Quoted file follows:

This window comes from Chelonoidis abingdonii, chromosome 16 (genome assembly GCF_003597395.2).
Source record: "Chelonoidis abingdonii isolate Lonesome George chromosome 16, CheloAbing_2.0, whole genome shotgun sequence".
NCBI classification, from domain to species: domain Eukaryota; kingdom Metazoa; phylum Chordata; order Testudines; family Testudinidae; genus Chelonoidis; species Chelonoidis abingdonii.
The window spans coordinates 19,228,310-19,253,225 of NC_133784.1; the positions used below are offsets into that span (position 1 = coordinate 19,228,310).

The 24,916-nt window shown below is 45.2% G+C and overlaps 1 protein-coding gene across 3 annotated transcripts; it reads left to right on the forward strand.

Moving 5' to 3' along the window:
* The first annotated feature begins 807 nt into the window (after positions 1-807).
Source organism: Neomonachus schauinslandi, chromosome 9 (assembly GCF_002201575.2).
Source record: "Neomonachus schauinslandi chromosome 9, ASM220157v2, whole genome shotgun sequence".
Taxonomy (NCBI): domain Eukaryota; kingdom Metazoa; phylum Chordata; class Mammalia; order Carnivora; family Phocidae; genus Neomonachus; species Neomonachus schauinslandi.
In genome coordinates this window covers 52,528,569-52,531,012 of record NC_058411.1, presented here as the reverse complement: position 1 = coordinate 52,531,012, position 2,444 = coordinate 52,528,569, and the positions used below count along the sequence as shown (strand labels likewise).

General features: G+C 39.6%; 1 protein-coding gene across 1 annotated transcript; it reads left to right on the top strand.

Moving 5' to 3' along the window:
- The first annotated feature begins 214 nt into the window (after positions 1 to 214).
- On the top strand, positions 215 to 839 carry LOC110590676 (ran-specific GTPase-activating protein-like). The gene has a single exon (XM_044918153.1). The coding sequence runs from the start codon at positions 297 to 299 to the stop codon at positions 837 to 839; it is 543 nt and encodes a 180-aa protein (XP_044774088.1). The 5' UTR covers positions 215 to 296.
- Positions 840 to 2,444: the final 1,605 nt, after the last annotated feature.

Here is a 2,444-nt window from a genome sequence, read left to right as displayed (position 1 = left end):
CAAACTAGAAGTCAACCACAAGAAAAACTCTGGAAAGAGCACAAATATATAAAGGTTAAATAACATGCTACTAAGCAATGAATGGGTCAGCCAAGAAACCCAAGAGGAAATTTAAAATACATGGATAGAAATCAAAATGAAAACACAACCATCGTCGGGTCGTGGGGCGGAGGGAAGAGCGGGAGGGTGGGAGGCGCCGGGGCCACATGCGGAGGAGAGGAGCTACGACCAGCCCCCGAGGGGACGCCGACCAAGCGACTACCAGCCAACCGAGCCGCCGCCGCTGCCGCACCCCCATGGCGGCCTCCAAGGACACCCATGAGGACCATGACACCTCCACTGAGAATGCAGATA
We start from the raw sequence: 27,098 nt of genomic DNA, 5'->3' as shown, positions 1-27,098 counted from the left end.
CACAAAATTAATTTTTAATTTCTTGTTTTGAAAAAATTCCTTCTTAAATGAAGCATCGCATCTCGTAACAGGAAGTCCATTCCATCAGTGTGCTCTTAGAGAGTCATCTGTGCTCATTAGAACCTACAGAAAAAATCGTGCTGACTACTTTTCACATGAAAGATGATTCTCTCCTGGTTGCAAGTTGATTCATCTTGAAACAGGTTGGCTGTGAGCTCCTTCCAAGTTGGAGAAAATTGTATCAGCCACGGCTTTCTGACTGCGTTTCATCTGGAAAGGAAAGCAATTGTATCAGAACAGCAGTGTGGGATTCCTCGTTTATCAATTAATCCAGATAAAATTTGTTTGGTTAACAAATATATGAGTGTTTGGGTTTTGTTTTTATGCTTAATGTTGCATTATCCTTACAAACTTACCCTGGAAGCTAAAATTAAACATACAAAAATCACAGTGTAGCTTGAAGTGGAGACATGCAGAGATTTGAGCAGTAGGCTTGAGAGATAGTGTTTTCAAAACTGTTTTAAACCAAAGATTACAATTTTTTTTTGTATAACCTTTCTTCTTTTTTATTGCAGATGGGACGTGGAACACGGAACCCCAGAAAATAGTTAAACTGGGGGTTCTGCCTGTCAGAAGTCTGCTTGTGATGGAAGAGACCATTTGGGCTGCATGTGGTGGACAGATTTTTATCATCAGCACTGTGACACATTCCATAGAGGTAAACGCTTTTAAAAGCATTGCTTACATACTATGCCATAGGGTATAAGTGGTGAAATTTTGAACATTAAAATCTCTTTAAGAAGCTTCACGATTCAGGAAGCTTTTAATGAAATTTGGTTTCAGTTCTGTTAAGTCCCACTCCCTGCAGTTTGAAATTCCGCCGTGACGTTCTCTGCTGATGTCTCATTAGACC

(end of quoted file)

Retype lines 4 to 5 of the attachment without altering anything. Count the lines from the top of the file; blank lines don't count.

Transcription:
The window spans coordinates 19,228,310-19,253,225 of NC_133784.1; the positions used below are offsets into that span (position 1 = coordinate 19,228,310).

The 24,916-nt window shown below is 45.2% G+C and overlaps 1 protein-coding gene across 3 annotated transcripts; it reads left to right on the forward strand.